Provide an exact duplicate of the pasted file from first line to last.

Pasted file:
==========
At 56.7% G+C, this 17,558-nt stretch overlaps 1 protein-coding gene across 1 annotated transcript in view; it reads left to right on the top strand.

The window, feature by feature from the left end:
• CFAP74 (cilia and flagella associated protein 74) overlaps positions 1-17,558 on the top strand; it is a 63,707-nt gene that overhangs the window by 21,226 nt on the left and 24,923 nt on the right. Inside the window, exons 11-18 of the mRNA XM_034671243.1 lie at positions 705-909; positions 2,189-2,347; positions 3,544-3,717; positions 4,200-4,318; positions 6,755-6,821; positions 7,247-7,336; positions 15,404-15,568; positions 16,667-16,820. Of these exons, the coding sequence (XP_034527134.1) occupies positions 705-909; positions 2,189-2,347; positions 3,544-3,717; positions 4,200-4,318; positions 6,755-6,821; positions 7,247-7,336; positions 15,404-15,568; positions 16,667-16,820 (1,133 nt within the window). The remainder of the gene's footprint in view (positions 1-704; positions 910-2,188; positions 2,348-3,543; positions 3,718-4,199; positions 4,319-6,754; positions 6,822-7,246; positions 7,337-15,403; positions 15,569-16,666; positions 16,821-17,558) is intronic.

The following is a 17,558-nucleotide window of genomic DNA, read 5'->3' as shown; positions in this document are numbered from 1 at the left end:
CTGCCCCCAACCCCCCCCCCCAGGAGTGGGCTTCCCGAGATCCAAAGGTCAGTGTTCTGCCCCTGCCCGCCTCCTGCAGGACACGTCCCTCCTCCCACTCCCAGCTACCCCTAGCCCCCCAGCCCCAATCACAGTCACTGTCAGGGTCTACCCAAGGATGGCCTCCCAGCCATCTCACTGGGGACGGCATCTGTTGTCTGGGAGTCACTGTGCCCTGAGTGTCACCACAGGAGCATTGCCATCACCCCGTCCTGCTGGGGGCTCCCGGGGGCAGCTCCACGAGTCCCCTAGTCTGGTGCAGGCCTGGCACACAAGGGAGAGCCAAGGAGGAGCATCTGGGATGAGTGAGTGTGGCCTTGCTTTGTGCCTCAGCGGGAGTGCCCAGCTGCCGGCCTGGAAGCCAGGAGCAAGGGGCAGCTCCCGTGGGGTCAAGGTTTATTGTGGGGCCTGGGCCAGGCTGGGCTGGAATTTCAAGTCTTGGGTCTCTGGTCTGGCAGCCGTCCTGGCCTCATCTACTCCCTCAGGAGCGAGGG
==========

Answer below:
At 56.7% G+C, this 17,558-nt stretch overlaps 1 protein-coding gene across 1 annotated transcript in view; it reads left to right on the top strand.

The window, feature by feature from the left end:
• CFAP74 (cilia and flagella associated protein 74) overlaps positions 1-17,558 on the top strand; it is a 63,707-nt gene that overhangs the window by 21,226 nt on the left and 24,923 nt on the right. Inside the window, exons 11-18 of the mRNA XM_034671243.1 lie at positions 705-909; positions 2,189-2,347; positions 3,544-3,717; positions 4,200-4,318; positions 6,755-6,821; positions 7,247-7,336; positions 15,404-15,568; positions 16,667-16,820. Of these exons, the coding sequence (XP_034527134.1) occupies positions 705-909; positions 2,189-2,347; positions 3,544-3,717; positions 4,200-4,318; positions 6,755-6,821; positions 7,247-7,336; positions 15,404-15,568; positions 16,667-16,820 (1,133 nt within the window). The remainder of the gene's footprint in view (positions 1-704; positions 910-2,188; positions 2,348-3,543; positions 3,718-4,199; positions 4,319-6,754; positions 6,822-7,246; positions 7,337-15,403; positions 15,569-16,666; positions 16,821-17,558) is intronic.

The following is a 17,558-nucleotide window of genomic DNA, read 5'->3' as shown; positions in this document are numbered from 1 at the left end:
CTGCCCCCAACCCCCCCCCCCAGGAGTGGGCTTCCCGAGATCCAAAGGTCAGTGTTCTGCCCCTGCCCGCCTCCTGCAGGACACGTCCCTCCTCCCACTCCCAGCTACCCCTAGCCCCCCAGCCCCAATCACAGTCACTGTCAGGGTCTACCCAAGGATGGCCTCCCAGCCATCTCACTGGGGACGGCATCTGTTGTCTGGGAGTCACTGTGCCCTGAGTGTCACCACAGGAGCATTGCCATCACCCCGTCCTGCTGGGGGCTCCCGGGGGCAGCTCCACGAGTCCCCTAGTCTGGTGCAGGCCTGGCACACAAGGGAGAGCCAAGGAGGAGCATCTGGGATGAGTGAGTGTGGCCTTGCTTTGTGCCTCAGCGGGAGTGCCCAGCTGCCGGCCTGGAAGCCAGGAGCAAGGGGCAGCTCCCGTGGGGTCAAGGTTTATTGTGGGGCCTGGGCCAGGCTGGGCTGGAATTTCAAGTCTTGGGTCTCTGGTCTGGCAGCCGTCCTGGCCTCATCTACTCCCTCAGGAGCGAGGG